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Health & Wholeness Ministry Newsletter: June 2006
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Posted on Tue, Jun 6, 2006
Minority Representation in Healthcare
June is the month of commencements. As graduates are transitioning this month, they are often asked �what will you do now?� With so many disparities in healthcare and the African-American health status, more graduates should consider seeking a related career path. One reason for disparities in our health status is that our nation's physicians, medical researchers and basic scientists-the very people fighting the battle for better health status are not representative of our minority communities. Blacks. Latinos, and Native Americans continue to be under-represented in our nation's medical schools. Whereas twelve percent of the nation's population is African American, blacks account for less than eight percent of first year medical students, less than six percent of medical school graduates, and less than three percent of medical school faculties.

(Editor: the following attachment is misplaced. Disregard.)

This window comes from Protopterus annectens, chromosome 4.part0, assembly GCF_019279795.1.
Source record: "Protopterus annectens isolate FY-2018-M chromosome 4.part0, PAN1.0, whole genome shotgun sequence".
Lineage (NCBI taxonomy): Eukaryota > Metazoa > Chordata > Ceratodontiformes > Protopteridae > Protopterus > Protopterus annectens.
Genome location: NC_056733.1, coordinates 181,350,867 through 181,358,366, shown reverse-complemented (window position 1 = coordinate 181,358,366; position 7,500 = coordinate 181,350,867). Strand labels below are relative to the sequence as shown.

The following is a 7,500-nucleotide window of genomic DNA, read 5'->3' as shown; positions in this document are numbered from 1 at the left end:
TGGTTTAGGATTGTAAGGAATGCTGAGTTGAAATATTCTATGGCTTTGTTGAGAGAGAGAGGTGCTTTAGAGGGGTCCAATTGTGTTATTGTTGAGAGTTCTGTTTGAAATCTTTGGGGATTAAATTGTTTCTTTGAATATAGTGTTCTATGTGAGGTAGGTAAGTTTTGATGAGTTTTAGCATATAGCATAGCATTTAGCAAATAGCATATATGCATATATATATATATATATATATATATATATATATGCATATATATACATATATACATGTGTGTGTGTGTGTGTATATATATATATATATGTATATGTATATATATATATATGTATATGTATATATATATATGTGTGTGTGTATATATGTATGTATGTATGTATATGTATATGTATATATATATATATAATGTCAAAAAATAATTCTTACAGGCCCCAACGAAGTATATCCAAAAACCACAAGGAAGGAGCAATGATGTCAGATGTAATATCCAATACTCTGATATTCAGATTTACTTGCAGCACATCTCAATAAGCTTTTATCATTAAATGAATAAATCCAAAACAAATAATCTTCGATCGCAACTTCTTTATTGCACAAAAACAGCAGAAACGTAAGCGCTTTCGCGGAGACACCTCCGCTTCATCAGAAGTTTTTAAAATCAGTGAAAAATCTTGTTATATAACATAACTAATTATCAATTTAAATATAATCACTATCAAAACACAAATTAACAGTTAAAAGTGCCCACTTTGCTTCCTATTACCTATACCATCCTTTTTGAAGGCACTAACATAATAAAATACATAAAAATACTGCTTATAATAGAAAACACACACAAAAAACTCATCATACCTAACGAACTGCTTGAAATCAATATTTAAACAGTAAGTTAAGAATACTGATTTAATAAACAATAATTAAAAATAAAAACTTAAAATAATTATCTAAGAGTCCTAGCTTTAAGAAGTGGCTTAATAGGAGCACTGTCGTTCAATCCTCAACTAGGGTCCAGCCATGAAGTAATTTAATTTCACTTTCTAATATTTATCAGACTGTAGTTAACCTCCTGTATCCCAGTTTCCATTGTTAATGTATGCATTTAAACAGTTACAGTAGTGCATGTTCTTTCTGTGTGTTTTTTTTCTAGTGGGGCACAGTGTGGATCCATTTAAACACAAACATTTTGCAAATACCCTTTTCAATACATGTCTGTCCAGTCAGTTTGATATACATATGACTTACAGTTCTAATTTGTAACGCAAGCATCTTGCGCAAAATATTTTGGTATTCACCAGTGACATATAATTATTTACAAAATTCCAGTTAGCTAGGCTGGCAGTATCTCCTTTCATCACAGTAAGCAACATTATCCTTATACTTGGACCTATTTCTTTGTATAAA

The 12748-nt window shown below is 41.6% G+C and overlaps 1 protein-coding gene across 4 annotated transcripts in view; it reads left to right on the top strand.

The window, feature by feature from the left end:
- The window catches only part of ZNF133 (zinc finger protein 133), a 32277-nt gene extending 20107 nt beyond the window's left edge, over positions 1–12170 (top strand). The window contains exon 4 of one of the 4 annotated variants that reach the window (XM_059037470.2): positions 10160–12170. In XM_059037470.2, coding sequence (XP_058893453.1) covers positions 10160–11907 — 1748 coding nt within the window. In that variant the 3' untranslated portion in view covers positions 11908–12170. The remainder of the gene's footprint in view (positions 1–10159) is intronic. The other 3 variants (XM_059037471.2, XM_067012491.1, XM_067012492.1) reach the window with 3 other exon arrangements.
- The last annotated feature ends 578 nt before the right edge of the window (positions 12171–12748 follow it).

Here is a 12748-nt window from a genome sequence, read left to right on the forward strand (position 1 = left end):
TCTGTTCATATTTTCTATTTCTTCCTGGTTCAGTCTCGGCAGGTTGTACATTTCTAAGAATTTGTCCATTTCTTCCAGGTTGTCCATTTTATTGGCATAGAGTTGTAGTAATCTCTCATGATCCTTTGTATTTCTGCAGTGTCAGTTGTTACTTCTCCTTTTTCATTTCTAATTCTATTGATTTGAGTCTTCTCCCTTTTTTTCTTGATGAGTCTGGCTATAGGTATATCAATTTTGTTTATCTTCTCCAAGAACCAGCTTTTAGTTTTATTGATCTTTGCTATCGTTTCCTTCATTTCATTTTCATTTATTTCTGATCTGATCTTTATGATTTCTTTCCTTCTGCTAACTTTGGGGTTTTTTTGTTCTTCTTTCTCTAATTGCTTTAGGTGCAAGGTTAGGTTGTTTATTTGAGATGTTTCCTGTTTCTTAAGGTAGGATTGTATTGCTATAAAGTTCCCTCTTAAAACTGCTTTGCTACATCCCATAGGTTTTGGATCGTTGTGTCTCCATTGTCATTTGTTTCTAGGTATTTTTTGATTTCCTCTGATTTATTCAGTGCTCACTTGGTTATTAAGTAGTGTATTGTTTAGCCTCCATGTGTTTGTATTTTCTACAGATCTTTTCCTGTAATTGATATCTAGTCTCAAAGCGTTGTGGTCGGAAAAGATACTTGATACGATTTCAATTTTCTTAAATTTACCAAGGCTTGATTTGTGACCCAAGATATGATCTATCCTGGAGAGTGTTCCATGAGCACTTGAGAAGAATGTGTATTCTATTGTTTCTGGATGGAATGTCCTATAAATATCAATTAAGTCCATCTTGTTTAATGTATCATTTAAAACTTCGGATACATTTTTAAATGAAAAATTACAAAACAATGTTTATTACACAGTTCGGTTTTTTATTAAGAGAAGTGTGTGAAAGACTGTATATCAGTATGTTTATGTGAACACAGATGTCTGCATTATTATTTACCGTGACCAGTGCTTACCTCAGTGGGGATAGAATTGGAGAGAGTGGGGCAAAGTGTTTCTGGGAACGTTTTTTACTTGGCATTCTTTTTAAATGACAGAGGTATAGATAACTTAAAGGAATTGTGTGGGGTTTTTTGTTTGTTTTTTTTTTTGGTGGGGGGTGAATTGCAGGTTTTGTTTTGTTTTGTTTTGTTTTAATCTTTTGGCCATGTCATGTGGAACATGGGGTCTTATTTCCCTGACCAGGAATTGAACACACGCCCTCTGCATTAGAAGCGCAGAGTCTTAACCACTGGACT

We must make the health care setting more representative of our diverse populations. One solution is to reach deep into our communities and involve young students early on. Our hospitals, health centers, professional schools and corporations must work with local elementary and secondary schools to stimulate and develop an interest in the sciences among minority students. Since 1991, nineteen medical schools have established or expanded magnet health science high school programs, and twenty-three have implemented science education partnerships with local schools. Half of all medical schools now sponsor academic enrichment programs for high school or college students. We need to expand such initiatives to include all medical schools, and schools of dentistry, schools of nursing, and health care institutions. Additionally, we can encourage our students to pursue careers in medicine. If we don�t, who will?
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